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The Lacedaemonians appointed Mnasippus1 general and ordered him to proceed to Corcyra with sixty-five triremes, his forces consisting of fifteen hundred soldiers. Touching at the island, he picked up the exiles, then sailed into the harbour and captured four ships, the three remaining ships having fled to the shore, where they were burned by the Corcyraeans to prevent their falling into the hands of the enemy. He also defeated with his infantry a contingent on land which had seized a certain hill, and generally terrorized the Corcyraeans. [2] The Athenians had some time previously dispatched Timotheus, Conon's son, with sixty ships to aid Corcyra. He, however, before intervening in their favour, had sailed to the region of Thrace. Here he summoned many cities to join the alliance, and added thirty triremes to his fleet. [3] At this point, because he was too late to assist Corcyra, he was at first deprived of his command as a result of his loss of popularity. Later, however, when he sailed along the Attic coast to Athens, bringing with him a great number of envoys from states which were ready to conclude an alliance with Athens, having added thirty triremes to his fleet and put the whole fleet in good trim for the war, the people repented and reinstated2 him in his command. [4] They furthermore equipped forty additional triremes, so that altogether he had one hundred thirty; they also provided liberal stores of food, engines of war, and other supplies needed for war. To meet the immediate emergency, they chose Ctesicles3 general and sent him with five hundred soldiers to aid the Corcyraeans. [5] He arrived there secretly by night and sailed into Corcyra undetected by the besiegers. Finding the inhabitants of the city at strife with one another and handling military matters badly, he composed the dissensions, devoted much attention to the city's business, and heartened the besieged. [6] At first in an unexpected attack on the besiegers he slew about two hundred, and later in a great battle slew Mnasippus and not a few others. Finally he encircled and laid siege to the besiegers and won great approval.4 [7] The war to possess Corcyra was practically at an end when the Athenian fleet sailed in with the generals Timotheus5 and Iphicrates. These, having arrived too late for the critical moment, accomplished nothing worth mentioning except that, falling in with some Sicilian triremes6 which Dionysius had dispatched under the command of Cissides and Crinippus to assist his allies the Lacedaemonians, they captured them with their crews, nine ships in all. By selling the captives as booty they collected more than sixty talents, with which they paid their forces.7 [8]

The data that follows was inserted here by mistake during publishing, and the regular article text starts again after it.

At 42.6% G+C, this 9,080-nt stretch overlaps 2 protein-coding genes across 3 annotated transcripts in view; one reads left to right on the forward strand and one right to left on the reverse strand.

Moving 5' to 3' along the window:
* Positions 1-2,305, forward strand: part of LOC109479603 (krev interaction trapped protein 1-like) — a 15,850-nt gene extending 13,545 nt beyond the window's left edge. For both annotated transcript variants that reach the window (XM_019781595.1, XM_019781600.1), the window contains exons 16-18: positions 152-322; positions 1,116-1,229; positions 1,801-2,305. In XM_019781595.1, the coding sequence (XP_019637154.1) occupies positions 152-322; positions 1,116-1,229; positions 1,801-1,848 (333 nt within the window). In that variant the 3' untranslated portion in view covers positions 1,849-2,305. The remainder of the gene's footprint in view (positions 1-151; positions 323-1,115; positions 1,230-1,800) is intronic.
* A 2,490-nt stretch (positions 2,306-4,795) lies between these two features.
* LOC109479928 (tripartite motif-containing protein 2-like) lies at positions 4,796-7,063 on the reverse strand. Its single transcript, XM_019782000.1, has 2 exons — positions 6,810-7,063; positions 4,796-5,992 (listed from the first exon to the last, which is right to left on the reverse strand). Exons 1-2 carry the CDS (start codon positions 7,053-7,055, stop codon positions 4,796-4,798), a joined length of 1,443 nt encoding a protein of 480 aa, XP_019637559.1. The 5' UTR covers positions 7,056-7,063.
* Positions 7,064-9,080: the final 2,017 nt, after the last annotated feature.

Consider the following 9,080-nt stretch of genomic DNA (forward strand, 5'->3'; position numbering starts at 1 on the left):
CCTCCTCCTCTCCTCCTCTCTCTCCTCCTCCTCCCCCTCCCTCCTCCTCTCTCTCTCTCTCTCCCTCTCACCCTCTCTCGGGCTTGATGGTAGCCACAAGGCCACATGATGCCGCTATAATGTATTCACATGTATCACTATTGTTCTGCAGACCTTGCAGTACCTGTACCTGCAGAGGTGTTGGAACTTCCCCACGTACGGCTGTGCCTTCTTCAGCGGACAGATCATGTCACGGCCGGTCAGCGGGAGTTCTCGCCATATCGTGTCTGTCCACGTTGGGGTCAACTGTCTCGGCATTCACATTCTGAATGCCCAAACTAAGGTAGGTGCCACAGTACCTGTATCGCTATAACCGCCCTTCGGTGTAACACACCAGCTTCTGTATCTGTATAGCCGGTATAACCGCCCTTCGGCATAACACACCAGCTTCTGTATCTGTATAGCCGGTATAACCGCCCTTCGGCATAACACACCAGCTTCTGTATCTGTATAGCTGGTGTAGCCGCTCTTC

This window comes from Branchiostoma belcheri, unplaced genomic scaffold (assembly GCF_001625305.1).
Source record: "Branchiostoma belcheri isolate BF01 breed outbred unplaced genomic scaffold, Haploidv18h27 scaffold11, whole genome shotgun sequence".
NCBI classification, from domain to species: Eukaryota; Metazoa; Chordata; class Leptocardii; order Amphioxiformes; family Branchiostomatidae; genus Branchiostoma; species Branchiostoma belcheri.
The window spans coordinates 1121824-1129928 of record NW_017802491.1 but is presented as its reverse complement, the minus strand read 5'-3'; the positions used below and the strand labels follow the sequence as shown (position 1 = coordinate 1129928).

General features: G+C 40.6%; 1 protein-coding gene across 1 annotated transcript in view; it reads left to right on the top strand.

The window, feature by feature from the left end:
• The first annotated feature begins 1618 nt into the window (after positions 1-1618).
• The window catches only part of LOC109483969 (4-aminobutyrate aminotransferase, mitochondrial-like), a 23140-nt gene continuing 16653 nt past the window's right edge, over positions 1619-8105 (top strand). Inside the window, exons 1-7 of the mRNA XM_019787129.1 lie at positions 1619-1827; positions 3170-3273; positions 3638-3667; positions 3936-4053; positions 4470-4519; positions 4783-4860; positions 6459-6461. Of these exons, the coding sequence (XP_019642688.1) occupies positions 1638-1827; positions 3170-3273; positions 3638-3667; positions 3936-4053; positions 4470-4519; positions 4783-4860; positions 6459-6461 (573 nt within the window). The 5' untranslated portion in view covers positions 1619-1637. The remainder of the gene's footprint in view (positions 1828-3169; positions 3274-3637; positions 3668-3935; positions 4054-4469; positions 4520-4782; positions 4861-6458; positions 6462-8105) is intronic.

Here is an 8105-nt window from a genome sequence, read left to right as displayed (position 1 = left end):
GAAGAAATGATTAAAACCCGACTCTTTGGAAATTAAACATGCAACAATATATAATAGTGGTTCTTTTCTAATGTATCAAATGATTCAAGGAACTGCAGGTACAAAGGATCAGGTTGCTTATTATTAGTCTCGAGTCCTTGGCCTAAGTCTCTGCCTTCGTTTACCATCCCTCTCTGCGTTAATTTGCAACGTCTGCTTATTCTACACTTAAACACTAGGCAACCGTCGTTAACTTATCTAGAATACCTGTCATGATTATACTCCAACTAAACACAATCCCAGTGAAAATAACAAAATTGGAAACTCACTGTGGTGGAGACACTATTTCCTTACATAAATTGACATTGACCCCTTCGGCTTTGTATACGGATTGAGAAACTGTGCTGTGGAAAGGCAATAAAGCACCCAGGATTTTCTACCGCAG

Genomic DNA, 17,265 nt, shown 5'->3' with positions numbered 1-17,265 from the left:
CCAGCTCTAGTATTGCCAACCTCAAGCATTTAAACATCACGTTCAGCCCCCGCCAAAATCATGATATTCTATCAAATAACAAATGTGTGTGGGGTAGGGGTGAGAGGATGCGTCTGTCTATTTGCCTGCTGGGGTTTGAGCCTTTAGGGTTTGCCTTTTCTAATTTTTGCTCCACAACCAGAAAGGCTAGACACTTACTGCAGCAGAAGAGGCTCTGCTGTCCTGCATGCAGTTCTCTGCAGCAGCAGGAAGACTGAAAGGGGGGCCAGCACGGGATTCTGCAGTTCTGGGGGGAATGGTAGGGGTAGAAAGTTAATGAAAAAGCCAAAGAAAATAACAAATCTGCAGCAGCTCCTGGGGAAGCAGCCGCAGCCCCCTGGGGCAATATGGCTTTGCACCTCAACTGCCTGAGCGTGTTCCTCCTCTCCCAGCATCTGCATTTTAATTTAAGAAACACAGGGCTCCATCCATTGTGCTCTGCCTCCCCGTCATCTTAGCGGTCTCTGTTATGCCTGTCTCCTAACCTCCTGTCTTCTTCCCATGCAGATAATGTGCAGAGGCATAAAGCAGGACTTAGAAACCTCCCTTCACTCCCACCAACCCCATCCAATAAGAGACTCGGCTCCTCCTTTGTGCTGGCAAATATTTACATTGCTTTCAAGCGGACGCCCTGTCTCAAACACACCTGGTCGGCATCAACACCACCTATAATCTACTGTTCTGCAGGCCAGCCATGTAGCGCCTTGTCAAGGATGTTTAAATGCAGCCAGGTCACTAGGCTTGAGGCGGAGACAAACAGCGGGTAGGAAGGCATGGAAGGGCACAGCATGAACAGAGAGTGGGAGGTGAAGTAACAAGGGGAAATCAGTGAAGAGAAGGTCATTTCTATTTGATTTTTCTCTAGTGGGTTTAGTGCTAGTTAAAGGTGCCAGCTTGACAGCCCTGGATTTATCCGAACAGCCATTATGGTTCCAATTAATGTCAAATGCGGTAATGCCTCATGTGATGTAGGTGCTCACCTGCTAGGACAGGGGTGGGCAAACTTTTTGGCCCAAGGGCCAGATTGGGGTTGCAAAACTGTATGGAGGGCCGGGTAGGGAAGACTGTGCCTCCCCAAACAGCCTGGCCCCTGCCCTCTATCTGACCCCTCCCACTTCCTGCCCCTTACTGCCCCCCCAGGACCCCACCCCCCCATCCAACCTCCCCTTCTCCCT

While these things were going on, in Cyprus Nicocles the eunuch8 assassinated the king Evagoras and possessed himself of the royal power over the Salaminians; and in Italy the Romans, arrayed in battle against the Praenestini,9 defeated them and slew almost all their opponents.

1 Late summer 373 (Beloch, Griechische Geschichte (2), 3.1.158). See Xen. Hell. 6.2.3-15.

2 Timotheus was not reinstated though he was acquitted in this cause célèbre. See Xen. Hell. 6.2.13; Nepos Timotheus 4; Dem. 49.9 f., 22.

3 See chap. 46.3 and Xen. Hell. 6.2.10.

4 See Xen. Hell. 6.2.16-26. The year is 372.

5 Timotheus is wrongly included. See Cambridge Ancient History, 6.77.

6 Perhaps the occasion mentioned in Book 16.57.3. Dionysius also sent presents for Delphi (cp. IG, 2(2). 103.9) which was burned (Dittenberger (3), 295) in 373.

7 See also Xen. Hell. 6.2.27-39 and Polyaenus 3.9.55.

8 Theopompus (fr. 111) says that Evagoras and his son Pnytagoras were murdered by a eunuch Thrasydaeus. Nicocles, the son and successor of Evagoras, probably had no hand in the murder. See also Aristot. Pol. 1311b; Isoc. 2, Isoc. 3 and Isoc. 9.72. Diodorus has abbreviated his source overmuch and made Nicocles the eunuch.

9 See Livy 6.27.9 ff.

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